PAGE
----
Yet, the transition toward sustainable business is not without obstacles. Many service businesses are quite simply reluctant to embrace sustainable management. For others, sustainability relates to long-term goals to address the greatest global challenges related to inequality, poverty, environmental degradation and climate change. In their eyes these purposes have little to do with business transactions and decisions, where the problems are more pressing.
In fact, it is quite the opposite. Sustainable business models and sustainability practices describe effective strategic and operational responses by businesses to these challenges. The current pandemic creates the scenario for new processes of sustainable strategic adaptation and renewal – to disrupt inertia by modifying or replacing the business´s core competencies and capabilities to ensure long-term performance and survival. Our ongoing research on sustainable innovation in the craft beer industry (Martin-Rios & Erhard, 2019), suggest that breweries that are actively integrating sustainability innovations into their service offering achieve planned growth and forge a strong attachment to their local communities and lasting relationships with stakeholders all along the value chain.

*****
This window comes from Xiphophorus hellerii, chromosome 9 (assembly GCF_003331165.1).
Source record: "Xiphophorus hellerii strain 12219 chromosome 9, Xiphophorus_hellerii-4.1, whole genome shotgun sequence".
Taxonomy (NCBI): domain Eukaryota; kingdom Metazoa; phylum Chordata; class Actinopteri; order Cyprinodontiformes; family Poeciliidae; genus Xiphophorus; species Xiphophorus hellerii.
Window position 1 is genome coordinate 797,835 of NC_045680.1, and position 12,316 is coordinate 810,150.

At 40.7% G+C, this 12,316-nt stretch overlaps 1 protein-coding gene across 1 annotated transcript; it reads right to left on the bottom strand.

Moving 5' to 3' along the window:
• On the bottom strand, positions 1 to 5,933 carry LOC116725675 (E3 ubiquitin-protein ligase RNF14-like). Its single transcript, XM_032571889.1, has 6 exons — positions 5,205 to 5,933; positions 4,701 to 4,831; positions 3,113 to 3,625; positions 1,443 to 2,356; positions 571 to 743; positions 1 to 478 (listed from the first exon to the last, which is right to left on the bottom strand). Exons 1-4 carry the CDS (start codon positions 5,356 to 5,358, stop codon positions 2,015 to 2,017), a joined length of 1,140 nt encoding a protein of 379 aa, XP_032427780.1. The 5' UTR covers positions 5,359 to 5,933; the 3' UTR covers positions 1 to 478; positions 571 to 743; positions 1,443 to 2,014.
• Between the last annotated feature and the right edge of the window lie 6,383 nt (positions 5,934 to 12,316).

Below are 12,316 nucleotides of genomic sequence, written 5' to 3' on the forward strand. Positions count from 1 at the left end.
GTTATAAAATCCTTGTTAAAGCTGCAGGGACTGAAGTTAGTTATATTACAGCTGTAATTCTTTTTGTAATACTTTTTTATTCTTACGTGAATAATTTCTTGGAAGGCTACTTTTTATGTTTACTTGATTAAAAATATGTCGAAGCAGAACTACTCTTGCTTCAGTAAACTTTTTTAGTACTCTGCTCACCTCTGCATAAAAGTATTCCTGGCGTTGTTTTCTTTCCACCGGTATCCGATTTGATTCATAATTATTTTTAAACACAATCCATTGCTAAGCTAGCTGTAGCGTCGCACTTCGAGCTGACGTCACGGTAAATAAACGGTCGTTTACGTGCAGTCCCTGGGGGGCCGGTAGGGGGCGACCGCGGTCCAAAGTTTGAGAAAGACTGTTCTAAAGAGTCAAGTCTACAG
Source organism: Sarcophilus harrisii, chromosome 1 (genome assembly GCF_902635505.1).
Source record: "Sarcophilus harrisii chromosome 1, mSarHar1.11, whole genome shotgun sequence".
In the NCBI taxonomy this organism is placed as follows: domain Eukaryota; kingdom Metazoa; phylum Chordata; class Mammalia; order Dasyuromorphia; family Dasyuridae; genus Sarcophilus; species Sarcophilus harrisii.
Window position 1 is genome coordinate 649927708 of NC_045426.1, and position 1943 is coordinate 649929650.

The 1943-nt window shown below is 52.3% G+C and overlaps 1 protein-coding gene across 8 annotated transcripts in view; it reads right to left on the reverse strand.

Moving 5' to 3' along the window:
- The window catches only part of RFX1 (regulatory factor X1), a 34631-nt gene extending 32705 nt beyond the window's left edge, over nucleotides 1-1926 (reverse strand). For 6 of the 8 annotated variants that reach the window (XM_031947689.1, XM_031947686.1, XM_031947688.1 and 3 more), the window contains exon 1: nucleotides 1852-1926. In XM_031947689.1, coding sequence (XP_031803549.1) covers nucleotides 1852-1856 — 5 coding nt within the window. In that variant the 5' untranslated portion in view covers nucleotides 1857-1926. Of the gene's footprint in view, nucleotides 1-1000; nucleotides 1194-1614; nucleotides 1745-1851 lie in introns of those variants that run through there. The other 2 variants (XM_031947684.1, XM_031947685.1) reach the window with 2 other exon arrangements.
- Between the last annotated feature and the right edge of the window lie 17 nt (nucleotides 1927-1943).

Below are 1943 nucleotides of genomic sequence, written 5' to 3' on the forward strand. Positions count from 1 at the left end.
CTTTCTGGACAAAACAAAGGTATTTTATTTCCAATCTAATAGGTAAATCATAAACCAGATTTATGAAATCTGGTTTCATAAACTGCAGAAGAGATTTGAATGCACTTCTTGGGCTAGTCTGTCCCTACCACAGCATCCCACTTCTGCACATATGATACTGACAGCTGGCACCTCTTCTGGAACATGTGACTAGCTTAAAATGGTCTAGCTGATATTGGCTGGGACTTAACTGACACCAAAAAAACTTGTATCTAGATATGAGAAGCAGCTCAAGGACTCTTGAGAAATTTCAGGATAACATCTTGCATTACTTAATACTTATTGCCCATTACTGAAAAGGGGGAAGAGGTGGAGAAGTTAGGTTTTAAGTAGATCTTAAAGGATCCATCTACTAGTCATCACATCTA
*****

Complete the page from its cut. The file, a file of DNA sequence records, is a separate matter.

This is the time run at least twice as fast to rewire current systems and practices and to foster sustainable business models and to incorporate sustainable practices, processes and SOPs. The shift requires profound changes in the way we do ‘business as usual’. The future of service firms depends on it.
Martin-Rios, C., & Ciobanu, T. (2019). Hospitality innovation strategies: An analysis of success factors and challenges. Tourism Management, 70, 218-229.
Martin‐Rios, C., & Erhardt, N. (2019). Servitization and sustainability in dynamic business contexts: The case of craft breweries. Under review.
Martin‐Rios, C., & Parga‐Dans, E. (2016). The early bird gets the worm, but the second mouse gets the cheese: Non‐technological innovation in creative industries. Creativity and innovation management, 25(1), 6-17.
Martin-Rios, C., & Parga-Dans, E. (2016). Service response to economic decline: innovation actions for achieving strategic renewal. Journal of business research, 69(8), 2890-2900.
Martin‐Rios, C., & Pasamar, S. (2018). Service innovation in times of economic crisis: the strategic adaptation activities of the top EU service firms. R&D Management, 48(2), 195-209.